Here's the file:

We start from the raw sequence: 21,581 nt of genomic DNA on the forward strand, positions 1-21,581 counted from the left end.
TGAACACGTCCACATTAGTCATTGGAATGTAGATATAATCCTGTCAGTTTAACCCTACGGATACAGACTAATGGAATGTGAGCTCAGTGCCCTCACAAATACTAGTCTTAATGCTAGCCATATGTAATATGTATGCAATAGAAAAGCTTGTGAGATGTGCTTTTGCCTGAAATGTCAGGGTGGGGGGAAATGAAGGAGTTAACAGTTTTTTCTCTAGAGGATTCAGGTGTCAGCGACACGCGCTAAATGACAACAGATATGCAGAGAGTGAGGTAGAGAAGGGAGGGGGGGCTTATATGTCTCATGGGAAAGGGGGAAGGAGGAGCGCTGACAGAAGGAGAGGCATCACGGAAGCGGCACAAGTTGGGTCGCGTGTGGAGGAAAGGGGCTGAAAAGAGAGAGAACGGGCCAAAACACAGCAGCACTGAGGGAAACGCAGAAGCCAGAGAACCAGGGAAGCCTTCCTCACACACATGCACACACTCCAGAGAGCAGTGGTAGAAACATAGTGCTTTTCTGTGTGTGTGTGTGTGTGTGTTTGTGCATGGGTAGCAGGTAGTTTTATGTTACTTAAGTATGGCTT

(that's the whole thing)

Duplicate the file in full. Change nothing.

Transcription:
We start from the raw sequence: 21,581 nt of genomic DNA on the forward strand, positions 1-21,581 counted from the left end.
TGAACACGTCCACATTAGTCATTGGAATGTAGATATAATCCTGTCAGTTTAACCCTACGGATACAGACTAATGGAATGTGAGCTCAGTGCCCTCACAAATACTAGTCTTAATGCTAGCCATATGTAATATGTATGCAATAGAAAAGCTTGTGAGATGTGCTTTTGCCTGAAATGTCAGGGTGGGGGGAAATGAAGGAGTTAACAGTTTTTTCTCTAGAGGATTCAGGTGTCAGCGACACGCGCTAAATGACAACAGATATGCAGAGAGTGAGGTAGAGAAGGGAGGGGGGGCTTATATGTCTCATGGGAAAGGGGGAAGGAGGAGCGCTGACAGAAGGAGAGGCATCACGGAAGCGGCACAAGTTGGGTCGCGTGTGGAGGAAAGGGGCTGAAAAGAGAGAGAACGGGCCAAAACACAGCAGCACTGAGGGAAACGCAGAAGCCAGAGAACCAGGGAAGCCTTCCTCACACACATGCACACACTCCAGAGAGCAGTGGTAGAAACATAGTGCTTTTCTGTGTGTGTGTGTGTGTGTGTTTGTGCATGGGTAGCAGGTAGTTTTATGTTACTTAAGTATGGCTT